Monday, September 29, 2014

St. Francis And John Muir

Fr. Dale Matson

St. Francis Reclining Statue In Wooded Area Above Assisi

I will readily admit that I am not an expert on either John Muir or St. Francis. Because of my experiences in the Sierras, I am drawn to the writing of John Muir and because of my vocation; I am interested in St. Francis. Muir was essentially self-taught and did not graduate from college. St. Francis never aspired to the priesthood and remained a deacon until his early death at age 45. After a recent visit to Italy, I was struck by the common ground between these extraordinary men. John Muir could just as easily have written an excerpt from The Canticle Of Brother Sun.

“Be praised, my Lord, for Sister Moon and the stars Formed by you so bright precious and beautiful.

Be praised, my Lord, for Brother Wind and the airy skies, so cloudy and serene; For every weather, be praised, for it is life-giving.

Be praised, my Lord, for Sister Water So necessary yet so humble, precious and chaste.

Be praised, my Lord, for Brother Fire, Who lights up the night, He is beautiful and carefree, robust and fierce.

Be praised, my Lord, for our sister, Mother Earth, who nourishes and watches us while bringing forth abundant fruits with colored flowers and herbs.”

St. Francis could have written an excerpt from John Muir’s My First Summer In the Sierra.
“Here I could stay tethered forever with just bread and water, nor would I be lonely; loved friends and neighbors, as love for everything increased, would seem all the nearer however the many miles and mountains between us.”

“It would be delightful to be storm bound beneath one of these noble, hospitable, inviting trees, Its broad sheltering arms bent down like a tent, incense rising from the fire made from its dry fallen branches, and a hearty wind chanting overhead.”

Both of these men led reform movements aimed at restoring human souls and gaining the ear and respect of men over them. Pope Innocent III supported the mission of St. Francis and Theodore Roosevelt supported John Muir’s efforts.  Both were at home in the woods communing with nature. While some would say that Muir was spiritual not religious, I would note that much of the language used by Muir alluded to the unseen hands that created the beauty around him. Muir is most closely associated with the Sierra Nevada Mountains in general and Yosemite in particular.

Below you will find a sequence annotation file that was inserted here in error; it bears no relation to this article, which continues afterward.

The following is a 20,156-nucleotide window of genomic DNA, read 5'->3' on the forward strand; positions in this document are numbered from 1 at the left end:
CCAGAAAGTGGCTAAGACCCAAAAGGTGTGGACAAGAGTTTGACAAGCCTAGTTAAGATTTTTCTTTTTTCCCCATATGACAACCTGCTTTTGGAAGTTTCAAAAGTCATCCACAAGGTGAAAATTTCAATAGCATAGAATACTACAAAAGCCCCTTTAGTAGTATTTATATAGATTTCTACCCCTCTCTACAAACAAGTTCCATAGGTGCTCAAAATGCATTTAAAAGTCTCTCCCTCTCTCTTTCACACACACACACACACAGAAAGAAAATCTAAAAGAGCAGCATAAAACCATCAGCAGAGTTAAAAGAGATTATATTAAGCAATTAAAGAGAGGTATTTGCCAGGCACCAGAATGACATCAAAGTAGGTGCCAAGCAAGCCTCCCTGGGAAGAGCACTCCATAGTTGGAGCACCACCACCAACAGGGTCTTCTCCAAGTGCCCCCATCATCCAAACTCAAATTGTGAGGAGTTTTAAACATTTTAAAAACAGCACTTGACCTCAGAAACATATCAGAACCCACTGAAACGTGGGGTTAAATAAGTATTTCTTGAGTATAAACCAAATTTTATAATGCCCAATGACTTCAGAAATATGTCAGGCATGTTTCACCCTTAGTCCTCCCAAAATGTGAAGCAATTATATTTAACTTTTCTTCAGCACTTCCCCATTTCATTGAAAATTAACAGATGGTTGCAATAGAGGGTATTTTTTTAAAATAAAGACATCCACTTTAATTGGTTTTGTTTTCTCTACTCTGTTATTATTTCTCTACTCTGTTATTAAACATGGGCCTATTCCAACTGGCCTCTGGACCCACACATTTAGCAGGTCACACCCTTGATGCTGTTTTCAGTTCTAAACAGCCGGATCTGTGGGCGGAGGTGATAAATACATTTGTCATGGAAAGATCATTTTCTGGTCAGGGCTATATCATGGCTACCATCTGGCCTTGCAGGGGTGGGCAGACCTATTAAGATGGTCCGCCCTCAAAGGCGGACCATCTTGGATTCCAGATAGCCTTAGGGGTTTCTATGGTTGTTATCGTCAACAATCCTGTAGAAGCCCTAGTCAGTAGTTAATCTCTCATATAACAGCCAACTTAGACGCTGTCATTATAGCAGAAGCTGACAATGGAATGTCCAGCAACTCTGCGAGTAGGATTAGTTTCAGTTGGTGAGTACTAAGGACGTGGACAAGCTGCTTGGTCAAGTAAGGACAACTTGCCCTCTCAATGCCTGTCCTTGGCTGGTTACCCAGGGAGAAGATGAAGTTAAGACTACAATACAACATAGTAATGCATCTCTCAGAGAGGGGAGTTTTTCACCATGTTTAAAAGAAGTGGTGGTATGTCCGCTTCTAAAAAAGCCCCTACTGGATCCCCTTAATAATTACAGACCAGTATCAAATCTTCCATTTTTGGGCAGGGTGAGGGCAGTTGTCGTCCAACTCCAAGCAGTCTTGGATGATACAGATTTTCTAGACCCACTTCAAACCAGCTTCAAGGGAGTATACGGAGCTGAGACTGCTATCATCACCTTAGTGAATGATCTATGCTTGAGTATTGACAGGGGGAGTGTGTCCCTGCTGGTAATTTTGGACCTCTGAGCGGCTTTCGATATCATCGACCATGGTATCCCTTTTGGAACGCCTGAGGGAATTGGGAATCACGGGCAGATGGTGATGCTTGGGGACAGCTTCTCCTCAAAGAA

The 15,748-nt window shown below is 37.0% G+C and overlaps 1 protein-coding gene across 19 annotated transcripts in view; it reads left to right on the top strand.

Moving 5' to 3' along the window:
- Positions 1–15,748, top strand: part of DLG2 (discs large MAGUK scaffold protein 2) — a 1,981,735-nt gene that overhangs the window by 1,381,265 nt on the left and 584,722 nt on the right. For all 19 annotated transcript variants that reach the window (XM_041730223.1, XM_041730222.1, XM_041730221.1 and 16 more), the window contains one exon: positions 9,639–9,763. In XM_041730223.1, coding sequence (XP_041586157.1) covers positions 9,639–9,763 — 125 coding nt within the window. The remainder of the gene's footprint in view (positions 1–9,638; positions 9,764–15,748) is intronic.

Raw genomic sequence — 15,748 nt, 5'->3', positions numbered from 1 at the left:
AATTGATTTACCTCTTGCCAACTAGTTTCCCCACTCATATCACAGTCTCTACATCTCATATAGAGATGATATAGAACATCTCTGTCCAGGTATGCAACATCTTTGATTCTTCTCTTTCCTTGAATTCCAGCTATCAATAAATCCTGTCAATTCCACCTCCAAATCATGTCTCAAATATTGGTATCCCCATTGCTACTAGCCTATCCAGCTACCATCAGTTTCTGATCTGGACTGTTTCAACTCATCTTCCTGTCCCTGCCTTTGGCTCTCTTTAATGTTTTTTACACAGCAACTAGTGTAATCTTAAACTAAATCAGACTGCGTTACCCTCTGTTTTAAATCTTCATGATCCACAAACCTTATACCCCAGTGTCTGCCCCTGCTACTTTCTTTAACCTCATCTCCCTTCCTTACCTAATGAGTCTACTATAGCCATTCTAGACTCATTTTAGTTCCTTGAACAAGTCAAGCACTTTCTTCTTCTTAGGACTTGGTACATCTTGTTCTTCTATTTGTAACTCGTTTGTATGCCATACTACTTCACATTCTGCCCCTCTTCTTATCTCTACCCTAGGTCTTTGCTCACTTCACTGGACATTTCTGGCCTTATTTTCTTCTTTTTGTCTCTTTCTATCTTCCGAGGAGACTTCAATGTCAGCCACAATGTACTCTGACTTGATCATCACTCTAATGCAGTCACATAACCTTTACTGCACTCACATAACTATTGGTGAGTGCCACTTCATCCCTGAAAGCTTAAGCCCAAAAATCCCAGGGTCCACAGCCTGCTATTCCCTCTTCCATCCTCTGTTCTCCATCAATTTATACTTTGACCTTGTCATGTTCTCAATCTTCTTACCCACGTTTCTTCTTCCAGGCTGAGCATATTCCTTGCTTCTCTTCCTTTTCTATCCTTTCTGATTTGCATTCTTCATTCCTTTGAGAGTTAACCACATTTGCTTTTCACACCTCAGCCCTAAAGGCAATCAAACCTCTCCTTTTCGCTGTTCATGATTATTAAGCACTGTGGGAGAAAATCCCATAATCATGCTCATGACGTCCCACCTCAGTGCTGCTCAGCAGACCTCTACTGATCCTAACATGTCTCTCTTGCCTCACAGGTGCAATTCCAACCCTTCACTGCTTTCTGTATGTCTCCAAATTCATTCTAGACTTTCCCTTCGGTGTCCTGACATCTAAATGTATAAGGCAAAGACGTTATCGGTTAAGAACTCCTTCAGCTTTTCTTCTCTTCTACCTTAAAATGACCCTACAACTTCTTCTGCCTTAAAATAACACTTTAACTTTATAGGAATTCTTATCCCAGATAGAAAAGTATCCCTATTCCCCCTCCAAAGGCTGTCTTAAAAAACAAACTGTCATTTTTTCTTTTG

Townsley Lake In Yosemite

St. Francis led a simple life of poverty but not one of severe asceticism. John Muir’s wilderness travels were outfitted with the bare necessities. Both men rejected the values of their fathers. They were primarily wandering evangelists wanting to reclaim what had been lost.

It is somewhat sad that a humble man like St. Francis who embraced poverty and resisted life in a monastery would be enshrined in an enormous basilica covered with Frescos. It is also sad that John Muir’s followers in the Sierra Club have forgotten their anthem, “Faithful Defender Of The People’s Playgrounds.” Do the people still matter?      

Thursday, September 25, 2014

Bishop's Note: Collect for the week of Pentecost 16 - Proper 21

Bishop Eric Menees

“O God, who declarest thy almighty power chiefly in showing mercy and pity: Mercifully grant unto us such a measure of thy grace, that we, running to obtain thy promises, may be made partakers of thy heavenly treasure; through Jesus Christ our Lord, who liveth and reigneth with thee and the Holy Spirit, one God, for ever and ever. Amen.”

One of the most powerful and haunting movies I've ever seen is the movie Schindler's List. For several years, I watched it twice a year as I showed it to my Ethics class at The Bishop's School. There is one scene in the movie where Oscar Schindler - a self-serving profiteer of the war - comes to grips with the reality of the evil of the Nazis. In that scene, Schindler is speaking with Amon Goeth - a Labor Camp Commandant who is drunk with power and is randomly shooting Jews in the labor camp from his rooftop patio; a course of action giving credence to Lord John Dalberg-Acton's phrase: "Power corrupts: absolute power corrupts absolutely."   

Schindler:     Power is when we have every justification to kill, and we don't.
Goeth:      You think that's power?
Schindler:    That's what the Emperor said. A man steals something, he's brought in before the Emperor, he throws himself down on the ground. He begs for his life, he knows he's going to die. And the Emperor... pardons him. This worthless man, he lets him go.
Goeth:      I think you are drunk.
Schindler:    That's power, Amon. That is power.

This week's Collect captures the almighty power of God who, in fact, has every justification to destroy His creation and simply start over, but instead shows mercy and pity. God demonstrates this first with Noah, in His decision to never flood the earth again (Genesis 8:20-21). God's mercy was shown in the saving of Isaac, the firstborn son of Abraham (Genesis 22). Last week's lesson from Jonah also demonstrated God's character - much to Jonah's displeasure - in saving the people of Nineveh who repented. But, chiefly, God's love and mercy are demonstrated by the sacrifice of His only Son, Jesus Christ, on the cross for our sins.  

Jesus' death and resurrection demonstrate God's mercy, but that does not mean that there are no consequences for sin. We - each and every man, woman, and child ever born - will one day stand before the great judgement seat of Christ. On that day, we will not simply hope for, but count upon, God's character being unchanging. God's character is to show love and mercy - as Jonah so aptly said: "This is why I fled to Tarshish at the beginning; for I knew that you are a gracious God and merciful, slow to anger, and abounding in steadfast love, and ready to relent from punishing." (Jonah 4:2)